Skip links and keyboard navigation

    Media Statements

    Coat of ArmsMedia Release
    Minister for Climate Change and Sustainability
    The Honourable Kate Jones

    A tonne of fruit delivered to hungry Cassowaries

    Minister for Climate Change and Sustainability
    The Honourable Kate Jones

    Thursday, February 17, 2011

    A tonne of fruit delivered to hungry Cassowaries

    More than one thousands kilograms of fruit has been distributed to feeding stations and via aerial drops in the Mission Beach area to provide supplementary food for cassowaries affected by Cyclone Yasi.

    Climate Change and Sustainability Minister Kate Jones today praised the dedicated work of staff from the Department of Environment and Resource Management, conservation groups, research partners and tireless volunteers who have helped in the delivery of these emergency food supplies.

    “Twenty-one feeding stations have now been set up between Mission Beach, Tully, Cardwell, Tully Heads, Etty Bay and Mt Mackay,” Ms Jones said.

    “These fruit-filled feeding stations are now providing important supplementary food for the Cassowaries, which had much of their habitat and food supplies destroyed when the cyclone tore through the area.

    “Hundreds of kilograms of fruit, including melons, pawpaw, bananas, peaches, apples, tomatoes, lychee have also be dropped from helicopters into less accessible locations.

    “This has been a remarkable effort by our rangers who have coordinated the emergency response plan; by local conservation groups and volunteers who have helped cut up fruit and clear forest paths; and by north Queensland retailers who have donated fruit not fit for sale.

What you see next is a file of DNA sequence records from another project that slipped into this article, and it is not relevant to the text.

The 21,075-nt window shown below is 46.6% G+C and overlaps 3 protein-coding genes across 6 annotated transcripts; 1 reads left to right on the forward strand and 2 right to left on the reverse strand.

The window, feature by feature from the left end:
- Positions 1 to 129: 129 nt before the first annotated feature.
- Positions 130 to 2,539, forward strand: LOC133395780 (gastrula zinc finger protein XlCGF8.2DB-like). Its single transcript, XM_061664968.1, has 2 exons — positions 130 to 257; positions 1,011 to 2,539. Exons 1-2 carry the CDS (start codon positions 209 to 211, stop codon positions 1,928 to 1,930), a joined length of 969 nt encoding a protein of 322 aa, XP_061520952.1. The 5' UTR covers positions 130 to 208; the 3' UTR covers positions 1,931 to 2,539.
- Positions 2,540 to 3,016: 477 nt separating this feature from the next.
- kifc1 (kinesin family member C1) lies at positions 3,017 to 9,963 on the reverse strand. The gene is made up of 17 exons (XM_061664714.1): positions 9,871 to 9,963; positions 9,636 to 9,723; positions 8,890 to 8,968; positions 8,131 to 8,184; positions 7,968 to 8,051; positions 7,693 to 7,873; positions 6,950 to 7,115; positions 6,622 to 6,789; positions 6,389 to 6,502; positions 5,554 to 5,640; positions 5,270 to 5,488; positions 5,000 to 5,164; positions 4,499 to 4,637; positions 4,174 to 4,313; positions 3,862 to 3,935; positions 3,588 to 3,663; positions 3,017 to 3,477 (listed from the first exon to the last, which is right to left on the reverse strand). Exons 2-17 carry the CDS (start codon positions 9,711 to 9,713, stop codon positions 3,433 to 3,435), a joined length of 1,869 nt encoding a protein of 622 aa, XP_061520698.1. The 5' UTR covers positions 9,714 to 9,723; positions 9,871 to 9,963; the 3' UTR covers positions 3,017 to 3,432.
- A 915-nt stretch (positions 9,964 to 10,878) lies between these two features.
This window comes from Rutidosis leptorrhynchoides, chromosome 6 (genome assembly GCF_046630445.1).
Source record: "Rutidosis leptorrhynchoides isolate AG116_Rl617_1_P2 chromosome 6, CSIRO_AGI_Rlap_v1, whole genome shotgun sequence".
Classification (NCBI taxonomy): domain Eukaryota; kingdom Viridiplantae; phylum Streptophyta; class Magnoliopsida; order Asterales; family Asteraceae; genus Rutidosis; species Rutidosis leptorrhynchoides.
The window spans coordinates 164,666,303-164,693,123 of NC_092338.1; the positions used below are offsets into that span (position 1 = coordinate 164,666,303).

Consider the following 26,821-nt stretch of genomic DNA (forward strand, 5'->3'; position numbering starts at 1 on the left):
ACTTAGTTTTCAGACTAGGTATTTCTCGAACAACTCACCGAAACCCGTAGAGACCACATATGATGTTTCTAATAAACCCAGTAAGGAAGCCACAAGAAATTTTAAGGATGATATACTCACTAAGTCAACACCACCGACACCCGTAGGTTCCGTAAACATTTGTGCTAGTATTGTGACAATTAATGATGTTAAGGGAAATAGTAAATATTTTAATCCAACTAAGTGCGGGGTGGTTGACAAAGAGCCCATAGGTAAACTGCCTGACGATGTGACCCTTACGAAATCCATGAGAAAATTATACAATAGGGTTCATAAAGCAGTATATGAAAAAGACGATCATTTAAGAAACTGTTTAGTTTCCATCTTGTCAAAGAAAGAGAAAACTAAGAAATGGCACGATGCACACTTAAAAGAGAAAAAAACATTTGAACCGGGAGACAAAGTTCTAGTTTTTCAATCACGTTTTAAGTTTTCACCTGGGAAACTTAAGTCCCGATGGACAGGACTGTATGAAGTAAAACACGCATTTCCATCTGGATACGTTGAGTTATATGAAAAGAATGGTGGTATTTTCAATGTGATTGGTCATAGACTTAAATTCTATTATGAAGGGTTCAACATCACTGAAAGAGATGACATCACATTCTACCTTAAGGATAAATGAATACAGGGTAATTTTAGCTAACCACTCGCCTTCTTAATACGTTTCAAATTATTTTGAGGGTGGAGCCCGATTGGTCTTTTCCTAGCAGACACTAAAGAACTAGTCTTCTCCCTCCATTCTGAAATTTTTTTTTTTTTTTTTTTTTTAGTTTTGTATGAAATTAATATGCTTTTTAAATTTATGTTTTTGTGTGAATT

“I’d like to thank everyone involved for their remarkable efforts – in many cases our rangers and volunteers have themselves been impacted by the cyclones so this is an incredible response.”

    Ms Jones said the feeding program is supplementary only, and not intended to replace natural feeding patterns as food supplies regenerate.

    “Static feeding stations are being moved and alternated to encourage natural foraging, and prevent habits forming,” she said.

    “Field crews are monitoring key sites and bird behaviour to guide response actions such as new feed stations, signage and advice to neighbours, and to place warning signs for motorists.

    “Members of the public are reminded not to feed cassowaries– for their own safety and in the interests of the birds' long-term survival. Cassowaries that come to expect food from humans can become aggressive and dangerous.

    “People also need to keep an eye out for the birds on roads, and drive slowly in areas where you are likely to encounter a cassowary.

    “Finally, it is essential that dogs are restrained in cassowary country. A lot of fences have been damaged, so dogs may be roaming and dog attacks could pose a significant threat to cassowaries.”

    Ms Jones said the Cassowary Response Team continues to work with local government, conservation groups and locals to manage the ongoing recovery program.

    Sightings should be reported to DERM on 1300 130 372 or email to:

    Media Contact: 3239 0818